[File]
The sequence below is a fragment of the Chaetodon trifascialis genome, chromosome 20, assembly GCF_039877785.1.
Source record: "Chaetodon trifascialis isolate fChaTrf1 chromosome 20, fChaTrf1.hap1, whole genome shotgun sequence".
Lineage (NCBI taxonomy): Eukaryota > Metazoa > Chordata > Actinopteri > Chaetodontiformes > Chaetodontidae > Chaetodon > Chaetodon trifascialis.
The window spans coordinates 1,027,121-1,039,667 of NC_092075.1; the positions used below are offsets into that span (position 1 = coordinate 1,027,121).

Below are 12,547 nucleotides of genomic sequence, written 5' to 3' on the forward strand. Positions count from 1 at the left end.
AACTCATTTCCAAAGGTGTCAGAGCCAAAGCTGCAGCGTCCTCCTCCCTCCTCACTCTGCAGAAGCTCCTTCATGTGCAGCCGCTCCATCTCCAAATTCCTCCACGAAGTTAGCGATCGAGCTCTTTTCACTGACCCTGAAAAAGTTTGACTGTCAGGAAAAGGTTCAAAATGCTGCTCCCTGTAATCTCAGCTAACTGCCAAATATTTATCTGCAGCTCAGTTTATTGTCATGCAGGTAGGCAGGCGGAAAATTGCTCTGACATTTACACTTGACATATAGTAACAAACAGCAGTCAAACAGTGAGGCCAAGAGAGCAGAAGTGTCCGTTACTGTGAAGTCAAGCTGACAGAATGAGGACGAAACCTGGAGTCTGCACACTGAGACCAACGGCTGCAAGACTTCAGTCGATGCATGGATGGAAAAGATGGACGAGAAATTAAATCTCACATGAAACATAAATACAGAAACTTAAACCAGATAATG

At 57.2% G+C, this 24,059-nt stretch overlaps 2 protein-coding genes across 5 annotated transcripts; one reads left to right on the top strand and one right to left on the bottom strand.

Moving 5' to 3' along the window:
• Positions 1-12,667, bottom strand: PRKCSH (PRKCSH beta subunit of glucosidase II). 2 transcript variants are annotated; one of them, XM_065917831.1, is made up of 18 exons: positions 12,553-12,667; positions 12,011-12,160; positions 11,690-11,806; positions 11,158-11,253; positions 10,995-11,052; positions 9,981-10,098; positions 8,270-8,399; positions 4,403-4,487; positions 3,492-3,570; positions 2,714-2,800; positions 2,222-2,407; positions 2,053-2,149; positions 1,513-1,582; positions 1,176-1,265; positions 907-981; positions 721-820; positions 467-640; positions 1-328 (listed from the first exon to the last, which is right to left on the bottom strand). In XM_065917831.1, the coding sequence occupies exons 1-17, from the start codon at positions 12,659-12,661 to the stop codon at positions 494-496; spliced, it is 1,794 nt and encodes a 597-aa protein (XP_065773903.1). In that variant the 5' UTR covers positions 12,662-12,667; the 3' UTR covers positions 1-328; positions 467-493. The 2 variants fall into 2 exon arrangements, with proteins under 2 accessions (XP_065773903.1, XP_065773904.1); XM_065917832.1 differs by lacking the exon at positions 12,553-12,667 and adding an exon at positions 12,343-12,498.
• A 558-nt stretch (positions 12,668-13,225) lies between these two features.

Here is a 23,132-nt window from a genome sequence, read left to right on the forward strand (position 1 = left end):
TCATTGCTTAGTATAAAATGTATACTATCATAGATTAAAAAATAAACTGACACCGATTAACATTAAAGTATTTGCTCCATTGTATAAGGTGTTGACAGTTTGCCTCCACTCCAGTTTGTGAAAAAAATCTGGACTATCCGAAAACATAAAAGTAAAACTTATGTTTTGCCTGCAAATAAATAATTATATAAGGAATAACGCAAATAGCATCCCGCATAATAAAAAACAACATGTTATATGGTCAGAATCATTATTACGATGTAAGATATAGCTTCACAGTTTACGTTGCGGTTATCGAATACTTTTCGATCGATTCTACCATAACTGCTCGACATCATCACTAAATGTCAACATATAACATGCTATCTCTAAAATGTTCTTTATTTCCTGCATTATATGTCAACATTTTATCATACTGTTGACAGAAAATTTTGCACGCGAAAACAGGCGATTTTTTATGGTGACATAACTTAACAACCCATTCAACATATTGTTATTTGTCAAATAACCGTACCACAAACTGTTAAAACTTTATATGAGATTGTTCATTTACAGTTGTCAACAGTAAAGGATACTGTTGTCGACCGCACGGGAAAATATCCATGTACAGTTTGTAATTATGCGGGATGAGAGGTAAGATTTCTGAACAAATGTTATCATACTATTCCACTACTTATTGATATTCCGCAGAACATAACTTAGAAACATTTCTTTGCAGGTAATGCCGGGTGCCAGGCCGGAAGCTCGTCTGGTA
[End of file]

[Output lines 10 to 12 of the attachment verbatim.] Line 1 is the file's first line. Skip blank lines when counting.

• A 558-nt stretch (positions 12,668-13,225) lies between these two features.

Here is a 23,132-nt window from a genome sequence, read left to right on the forward strand (position 1 = left end):
TCATTGCTTAGTATAAAATGTATACTATCATAGATTAAAAAATAAACTGACACCGATTAACATTAAAGTATTTGCTCCATTGTATAAGGTGTTGACAGTTTGCCTCCACTCCAGTTTGTGAAAAAAATCTGGACTATCCGAAAACATAAAAGTAAAACTTATGTTTTGCCTGCAAATAAATAATTATATAAGGAATAACGCAAATAGCATCCCGCATAATAAAAAACAACATGTTATATGGTCAGAATCATTATTACGATGTAAGATATAGCTTCACAGTTTACGTTGCGGTTATCGAATACTTTTCGATCGATTCTACCATAACTGCTCGACATCATCACTAAATGTCAACATATAACATGCTATCTCTAAAATGTTCTTTATTTCCTGCATTATATGTCAACATTTTATCATACTGTTGACAGAAAATTTTGCACGCGAAAACAGGCGATTTTTTATGGTGACATAACTTAACAACCCATTCAACATATTGTTATTTGTCAAATAACCGTACCACAAACTGTTAAAACTTTATATGAGATTGTTCATTTACAGTTGTCAACAGTAAAGGATACTGTTGTCGACCGCACGGGAAAATATCCATGTACAGTTTGTAATTATGCGGGATGAGAGGTAAGATTTCTGAACAAATGTTATCATACTATTCCACTACTTATTGATATTCCGCAGAACATAACTTAGAAACATTTCTTTGCAGGTAATGCCGGGTGCCAGGCCGGAAGCTCGTCTGGTA